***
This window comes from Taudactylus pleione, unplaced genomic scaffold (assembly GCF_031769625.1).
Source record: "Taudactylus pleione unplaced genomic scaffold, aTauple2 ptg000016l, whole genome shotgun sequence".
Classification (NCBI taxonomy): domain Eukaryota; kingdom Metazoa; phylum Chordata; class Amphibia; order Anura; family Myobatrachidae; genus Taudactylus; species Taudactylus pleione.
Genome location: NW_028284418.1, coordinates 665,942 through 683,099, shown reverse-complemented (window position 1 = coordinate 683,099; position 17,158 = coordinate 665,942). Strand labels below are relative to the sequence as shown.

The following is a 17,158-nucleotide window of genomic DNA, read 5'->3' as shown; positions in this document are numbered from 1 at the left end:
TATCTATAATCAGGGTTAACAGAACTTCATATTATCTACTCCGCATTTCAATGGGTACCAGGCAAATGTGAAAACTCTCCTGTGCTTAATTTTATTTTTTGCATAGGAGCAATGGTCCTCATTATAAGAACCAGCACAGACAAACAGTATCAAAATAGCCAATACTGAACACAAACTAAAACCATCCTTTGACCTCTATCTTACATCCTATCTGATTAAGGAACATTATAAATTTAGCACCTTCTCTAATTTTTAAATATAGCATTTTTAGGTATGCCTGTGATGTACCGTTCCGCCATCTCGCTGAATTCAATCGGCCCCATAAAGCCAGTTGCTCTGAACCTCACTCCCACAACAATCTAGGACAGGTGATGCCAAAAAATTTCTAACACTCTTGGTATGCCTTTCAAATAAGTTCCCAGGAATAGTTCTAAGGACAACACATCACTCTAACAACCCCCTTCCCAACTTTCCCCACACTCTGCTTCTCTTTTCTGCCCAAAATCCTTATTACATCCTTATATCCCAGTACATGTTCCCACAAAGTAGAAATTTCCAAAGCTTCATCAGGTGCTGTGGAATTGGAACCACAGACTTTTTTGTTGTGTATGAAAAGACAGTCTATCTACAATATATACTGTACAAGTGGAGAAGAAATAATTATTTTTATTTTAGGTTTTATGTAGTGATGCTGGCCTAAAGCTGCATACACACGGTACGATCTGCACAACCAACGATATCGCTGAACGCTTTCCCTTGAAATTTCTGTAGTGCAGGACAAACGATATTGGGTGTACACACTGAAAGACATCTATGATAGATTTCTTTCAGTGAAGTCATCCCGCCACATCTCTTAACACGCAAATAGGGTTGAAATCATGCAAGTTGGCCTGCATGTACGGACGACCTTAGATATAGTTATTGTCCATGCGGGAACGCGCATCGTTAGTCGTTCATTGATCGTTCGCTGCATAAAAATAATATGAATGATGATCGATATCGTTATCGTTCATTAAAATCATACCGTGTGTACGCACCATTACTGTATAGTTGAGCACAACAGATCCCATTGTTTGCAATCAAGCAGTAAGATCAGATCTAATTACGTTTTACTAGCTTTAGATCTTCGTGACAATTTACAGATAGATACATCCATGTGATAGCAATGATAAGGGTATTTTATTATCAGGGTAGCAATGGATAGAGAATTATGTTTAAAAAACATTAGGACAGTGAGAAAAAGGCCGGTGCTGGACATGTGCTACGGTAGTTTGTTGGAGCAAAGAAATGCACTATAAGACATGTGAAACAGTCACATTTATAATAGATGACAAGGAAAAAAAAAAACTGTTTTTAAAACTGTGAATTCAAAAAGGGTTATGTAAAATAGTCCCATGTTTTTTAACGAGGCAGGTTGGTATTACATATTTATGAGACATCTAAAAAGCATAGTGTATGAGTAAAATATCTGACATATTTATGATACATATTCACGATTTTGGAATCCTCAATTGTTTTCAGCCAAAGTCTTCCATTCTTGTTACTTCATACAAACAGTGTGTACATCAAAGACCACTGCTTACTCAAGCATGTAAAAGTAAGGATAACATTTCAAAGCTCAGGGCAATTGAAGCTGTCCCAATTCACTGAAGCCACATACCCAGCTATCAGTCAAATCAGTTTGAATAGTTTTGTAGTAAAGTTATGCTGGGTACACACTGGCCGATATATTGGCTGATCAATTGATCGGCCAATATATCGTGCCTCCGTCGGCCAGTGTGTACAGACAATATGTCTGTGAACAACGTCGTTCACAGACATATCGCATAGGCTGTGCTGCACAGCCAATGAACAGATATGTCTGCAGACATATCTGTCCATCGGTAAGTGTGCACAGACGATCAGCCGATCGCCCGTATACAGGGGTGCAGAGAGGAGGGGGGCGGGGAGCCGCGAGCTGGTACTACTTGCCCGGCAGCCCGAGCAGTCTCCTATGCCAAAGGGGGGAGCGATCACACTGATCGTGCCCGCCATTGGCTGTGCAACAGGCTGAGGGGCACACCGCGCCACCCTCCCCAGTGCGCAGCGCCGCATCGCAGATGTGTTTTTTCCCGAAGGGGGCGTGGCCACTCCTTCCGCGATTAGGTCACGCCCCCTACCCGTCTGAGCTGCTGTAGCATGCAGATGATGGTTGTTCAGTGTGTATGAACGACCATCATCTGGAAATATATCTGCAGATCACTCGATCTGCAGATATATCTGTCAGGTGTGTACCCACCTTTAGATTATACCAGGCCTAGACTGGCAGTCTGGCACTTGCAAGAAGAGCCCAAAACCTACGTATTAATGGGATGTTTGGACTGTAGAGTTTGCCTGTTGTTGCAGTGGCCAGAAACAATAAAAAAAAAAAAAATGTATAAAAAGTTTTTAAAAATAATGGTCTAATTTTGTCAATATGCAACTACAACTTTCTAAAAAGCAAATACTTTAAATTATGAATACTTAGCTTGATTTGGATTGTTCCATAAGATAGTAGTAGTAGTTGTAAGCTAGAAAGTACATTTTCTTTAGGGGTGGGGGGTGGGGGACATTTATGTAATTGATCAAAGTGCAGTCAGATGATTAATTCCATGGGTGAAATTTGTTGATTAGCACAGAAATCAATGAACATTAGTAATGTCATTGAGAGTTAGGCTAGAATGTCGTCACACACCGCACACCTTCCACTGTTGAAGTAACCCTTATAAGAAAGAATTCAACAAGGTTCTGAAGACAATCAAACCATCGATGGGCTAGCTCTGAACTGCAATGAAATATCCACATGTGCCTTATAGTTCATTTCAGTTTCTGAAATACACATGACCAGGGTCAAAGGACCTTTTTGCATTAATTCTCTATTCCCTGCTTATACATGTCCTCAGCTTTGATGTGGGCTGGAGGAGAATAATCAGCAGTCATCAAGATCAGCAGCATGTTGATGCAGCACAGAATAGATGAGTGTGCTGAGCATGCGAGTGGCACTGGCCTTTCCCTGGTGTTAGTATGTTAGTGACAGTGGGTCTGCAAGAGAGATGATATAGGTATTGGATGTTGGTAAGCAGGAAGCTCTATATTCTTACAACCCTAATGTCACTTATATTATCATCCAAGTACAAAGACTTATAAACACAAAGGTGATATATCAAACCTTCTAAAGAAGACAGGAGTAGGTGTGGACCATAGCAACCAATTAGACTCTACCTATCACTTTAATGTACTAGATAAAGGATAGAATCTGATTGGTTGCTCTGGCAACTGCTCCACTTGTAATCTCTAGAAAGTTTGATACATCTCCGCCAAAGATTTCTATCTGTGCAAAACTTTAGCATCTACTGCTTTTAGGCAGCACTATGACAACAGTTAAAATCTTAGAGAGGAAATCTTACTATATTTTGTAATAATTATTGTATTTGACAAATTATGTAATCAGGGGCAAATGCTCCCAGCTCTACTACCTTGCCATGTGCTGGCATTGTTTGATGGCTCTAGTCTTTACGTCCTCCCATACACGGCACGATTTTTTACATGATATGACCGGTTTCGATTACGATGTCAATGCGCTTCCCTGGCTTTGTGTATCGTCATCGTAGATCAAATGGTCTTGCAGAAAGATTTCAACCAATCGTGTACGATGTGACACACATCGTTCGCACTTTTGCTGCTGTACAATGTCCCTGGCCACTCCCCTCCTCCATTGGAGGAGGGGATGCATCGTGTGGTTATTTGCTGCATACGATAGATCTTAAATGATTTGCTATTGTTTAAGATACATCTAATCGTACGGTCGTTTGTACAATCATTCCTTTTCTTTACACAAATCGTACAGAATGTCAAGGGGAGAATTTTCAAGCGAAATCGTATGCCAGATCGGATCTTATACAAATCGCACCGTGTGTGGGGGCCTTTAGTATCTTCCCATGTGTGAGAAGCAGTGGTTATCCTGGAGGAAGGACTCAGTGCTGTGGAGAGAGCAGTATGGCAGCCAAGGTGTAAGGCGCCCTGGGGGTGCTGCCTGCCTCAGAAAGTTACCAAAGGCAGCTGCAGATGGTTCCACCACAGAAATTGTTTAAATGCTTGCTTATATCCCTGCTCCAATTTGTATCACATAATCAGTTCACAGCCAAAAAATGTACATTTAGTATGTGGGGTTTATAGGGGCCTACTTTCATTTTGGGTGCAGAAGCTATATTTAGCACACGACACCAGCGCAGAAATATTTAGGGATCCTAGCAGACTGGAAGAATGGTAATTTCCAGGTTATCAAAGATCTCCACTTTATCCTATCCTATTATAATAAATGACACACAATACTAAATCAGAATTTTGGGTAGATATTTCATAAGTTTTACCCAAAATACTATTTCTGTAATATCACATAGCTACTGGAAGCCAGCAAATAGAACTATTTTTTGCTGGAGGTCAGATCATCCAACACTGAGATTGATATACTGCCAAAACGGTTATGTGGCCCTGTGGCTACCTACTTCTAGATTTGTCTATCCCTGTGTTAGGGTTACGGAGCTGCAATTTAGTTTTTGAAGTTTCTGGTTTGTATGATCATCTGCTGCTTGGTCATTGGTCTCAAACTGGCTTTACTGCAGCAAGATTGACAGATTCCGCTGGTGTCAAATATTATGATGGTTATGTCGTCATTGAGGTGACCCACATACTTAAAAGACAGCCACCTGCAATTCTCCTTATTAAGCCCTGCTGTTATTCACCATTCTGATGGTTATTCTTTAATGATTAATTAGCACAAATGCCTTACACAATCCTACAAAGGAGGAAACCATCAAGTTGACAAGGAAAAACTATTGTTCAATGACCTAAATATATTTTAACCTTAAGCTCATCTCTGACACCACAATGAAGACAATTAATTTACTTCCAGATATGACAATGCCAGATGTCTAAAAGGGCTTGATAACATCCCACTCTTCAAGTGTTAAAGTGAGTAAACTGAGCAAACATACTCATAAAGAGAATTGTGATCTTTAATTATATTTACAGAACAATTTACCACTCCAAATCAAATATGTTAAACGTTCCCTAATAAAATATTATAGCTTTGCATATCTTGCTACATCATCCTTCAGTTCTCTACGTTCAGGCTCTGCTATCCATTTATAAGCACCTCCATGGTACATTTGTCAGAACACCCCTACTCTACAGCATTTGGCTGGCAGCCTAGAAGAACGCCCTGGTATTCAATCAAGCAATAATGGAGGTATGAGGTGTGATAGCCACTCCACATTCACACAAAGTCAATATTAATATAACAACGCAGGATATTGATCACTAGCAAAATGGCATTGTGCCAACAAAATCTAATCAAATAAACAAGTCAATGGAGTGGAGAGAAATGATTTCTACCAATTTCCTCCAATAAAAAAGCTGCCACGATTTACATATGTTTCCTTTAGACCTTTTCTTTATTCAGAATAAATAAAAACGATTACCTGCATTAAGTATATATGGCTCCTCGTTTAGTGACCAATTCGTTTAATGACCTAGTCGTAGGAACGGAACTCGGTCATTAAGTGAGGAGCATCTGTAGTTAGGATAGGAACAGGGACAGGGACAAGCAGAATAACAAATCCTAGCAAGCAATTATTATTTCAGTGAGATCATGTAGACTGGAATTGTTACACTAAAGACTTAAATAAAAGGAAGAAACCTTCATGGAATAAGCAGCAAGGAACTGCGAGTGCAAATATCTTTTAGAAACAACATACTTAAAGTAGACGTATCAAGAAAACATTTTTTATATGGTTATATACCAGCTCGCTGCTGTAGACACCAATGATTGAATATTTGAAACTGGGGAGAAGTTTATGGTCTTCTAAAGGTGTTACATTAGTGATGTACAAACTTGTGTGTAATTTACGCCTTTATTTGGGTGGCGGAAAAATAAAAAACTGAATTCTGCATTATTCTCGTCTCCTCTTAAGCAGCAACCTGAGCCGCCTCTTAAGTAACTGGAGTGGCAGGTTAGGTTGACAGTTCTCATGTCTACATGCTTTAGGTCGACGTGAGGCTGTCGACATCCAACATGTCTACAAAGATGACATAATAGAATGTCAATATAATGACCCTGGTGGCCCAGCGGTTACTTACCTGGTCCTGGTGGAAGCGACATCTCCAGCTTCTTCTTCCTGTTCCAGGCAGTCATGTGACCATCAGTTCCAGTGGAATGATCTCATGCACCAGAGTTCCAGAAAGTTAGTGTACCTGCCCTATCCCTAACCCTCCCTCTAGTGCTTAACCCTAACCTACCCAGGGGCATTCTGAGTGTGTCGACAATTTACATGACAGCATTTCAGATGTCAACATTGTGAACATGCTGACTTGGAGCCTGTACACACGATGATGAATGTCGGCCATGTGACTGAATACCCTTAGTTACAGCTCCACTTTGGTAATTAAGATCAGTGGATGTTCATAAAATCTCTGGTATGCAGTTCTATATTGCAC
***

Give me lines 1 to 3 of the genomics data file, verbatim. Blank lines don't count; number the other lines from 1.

This window comes from Taudactylus pleione, unplaced genomic scaffold (assembly GCF_031769625.1).
Source record: "Taudactylus pleione unplaced genomic scaffold, aTauple2 ptg000016l, whole genome shotgun sequence".
Classification (NCBI taxonomy): domain Eukaryota; kingdom Metazoa; phylum Chordata; class Amphibia; order Anura; family Myobatrachidae; genus Taudactylus; species Taudactylus pleione.